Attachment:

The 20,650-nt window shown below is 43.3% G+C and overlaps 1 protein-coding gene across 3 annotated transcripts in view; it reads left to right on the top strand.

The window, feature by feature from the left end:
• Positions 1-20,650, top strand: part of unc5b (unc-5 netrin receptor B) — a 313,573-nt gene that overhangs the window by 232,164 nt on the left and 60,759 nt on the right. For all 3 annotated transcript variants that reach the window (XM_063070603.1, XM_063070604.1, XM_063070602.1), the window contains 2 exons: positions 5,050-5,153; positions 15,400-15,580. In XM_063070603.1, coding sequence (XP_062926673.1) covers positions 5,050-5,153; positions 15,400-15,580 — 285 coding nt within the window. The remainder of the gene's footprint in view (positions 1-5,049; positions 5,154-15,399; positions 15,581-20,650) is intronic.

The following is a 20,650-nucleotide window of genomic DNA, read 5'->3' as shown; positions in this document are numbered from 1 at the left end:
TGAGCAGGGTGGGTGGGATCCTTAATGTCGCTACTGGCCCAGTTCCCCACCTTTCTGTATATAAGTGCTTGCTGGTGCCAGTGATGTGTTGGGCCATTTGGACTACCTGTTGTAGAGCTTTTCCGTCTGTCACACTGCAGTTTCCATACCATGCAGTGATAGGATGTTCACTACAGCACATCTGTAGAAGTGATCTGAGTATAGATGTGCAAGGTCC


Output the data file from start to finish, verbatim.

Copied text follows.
The 20,650-nt window shown below is 43.3% G+C and overlaps 1 protein-coding gene across 3 annotated transcripts in view; it reads left to right on the top strand.

The window, feature by feature from the left end:
• Positions 1-20,650, top strand: part of unc5b (unc-5 netrin receptor B) — a 313,573-nt gene that overhangs the window by 232,164 nt on the left and 60,759 nt on the right. For all 3 annotated transcript variants that reach the window (XM_063070603.1, XM_063070604.1, XM_063070602.1), the window contains 2 exons: positions 5,050-5,153; positions 15,400-15,580. In XM_063070603.1, coding sequence (XP_062926673.1) covers positions 5,050-5,153; positions 15,400-15,580 — 285 coding nt within the window. The remainder of the gene's footprint in view (positions 1-5,049; positions 5,154-15,399; positions 15,581-20,650) is intronic.

The following is a 20,650-nucleotide window of genomic DNA, read 5'->3' as shown; positions in this document are numbered from 1 at the left end:
TGAGCAGGGTGGGTGGGATCCTTAATGTCGCTACTGGCCCAGTTCCCCACCTTTCTGTATATAAGTGCTTGCTGGTGCCAGTGATGTGTTGGGCCATTTGGACTACCTGTTGTAGAGCTTTTCCGTCTGTCACACTGCAGTTTCCATACCATGCAGTGATAGGATGTTCACTACAGCACATCTGTAGAAGTGATCTGAGTATAGATGTGCAAGGTCC